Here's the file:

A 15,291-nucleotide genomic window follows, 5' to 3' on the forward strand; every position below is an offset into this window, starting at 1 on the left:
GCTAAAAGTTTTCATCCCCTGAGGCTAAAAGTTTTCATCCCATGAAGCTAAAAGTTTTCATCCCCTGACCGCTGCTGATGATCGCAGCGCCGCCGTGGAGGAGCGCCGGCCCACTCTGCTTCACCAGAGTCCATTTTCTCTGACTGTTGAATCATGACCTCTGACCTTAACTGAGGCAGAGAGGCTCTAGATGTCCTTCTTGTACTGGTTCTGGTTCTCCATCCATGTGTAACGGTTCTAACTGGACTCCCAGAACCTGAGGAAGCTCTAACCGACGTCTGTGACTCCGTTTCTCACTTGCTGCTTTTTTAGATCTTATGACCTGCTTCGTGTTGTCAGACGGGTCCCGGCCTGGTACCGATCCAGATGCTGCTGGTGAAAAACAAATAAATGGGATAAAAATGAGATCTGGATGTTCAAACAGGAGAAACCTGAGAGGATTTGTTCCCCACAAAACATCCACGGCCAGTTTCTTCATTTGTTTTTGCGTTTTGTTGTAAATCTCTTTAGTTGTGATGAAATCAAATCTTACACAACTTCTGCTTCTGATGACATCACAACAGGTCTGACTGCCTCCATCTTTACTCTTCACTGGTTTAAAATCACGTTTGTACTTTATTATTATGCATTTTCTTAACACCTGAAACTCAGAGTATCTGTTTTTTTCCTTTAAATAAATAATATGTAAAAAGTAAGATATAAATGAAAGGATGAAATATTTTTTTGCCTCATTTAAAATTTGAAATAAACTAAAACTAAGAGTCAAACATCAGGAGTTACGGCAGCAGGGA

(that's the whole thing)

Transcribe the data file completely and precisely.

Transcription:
A 15,291-nucleotide genomic window follows, 5' to 3' on the forward strand; every position below is an offset into this window, starting at 1 on the left:
GCTAAAAGTTTTCATCCCCTGAGGCTAAAAGTTTTCATCCCATGAAGCTAAAAGTTTTCATCCCCTGACCGCTGCTGATGATCGCAGCGCCGCCGTGGAGGAGCGCCGGCCCACTCTGCTTCACCAGAGTCCATTTTCTCTGACTGTTGAATCATGACCTCTGACCTTAACTGAGGCAGAGAGGCTCTAGATGTCCTTCTTGTACTGGTTCTGGTTCTCCATCCATGTGTAACGGTTCTAACTGGACTCCCAGAACCTGAGGAAGCTCTAACCGACGTCTGTGACTCCGTTTCTCACTTGCTGCTTTTTTAGATCTTATGACCTGCTTCGTGTTGTCAGACGGGTCCCGGCCTGGTACCGATCCAGATGCTGCTGGTGAAAAACAAATAAATGGGATAAAAATGAGATCTGGATGTTCAAACAGGAGAAACCTGAGAGGATTTGTTCCCCACAAAACATCCACGGCCAGTTTCTTCATTTGTTTTTGCGTTTTGTTGTAAATCTCTTTAGTTGTGATGAAATCAAATCTTACACAACTTCTGCTTCTGATGACATCACAACAGGTCTGACTGCCTCCATCTTTACTCTTCACTGGTTTAAAATCACGTTTGTACTTTATTATTATGCATTTTCTTAACACCTGAAACTCAGAGTATCTGTTTTTTTCCTTTAAATAAATAATATGTAAAAAGTAAGATATAAATGAAAGGATGAAATATTTTTTTGCCTCATTTAAAATTTGAAATAAACTAAAACTAAGAGTCAAACATCAGGAGTTACGGCAGCAGGGA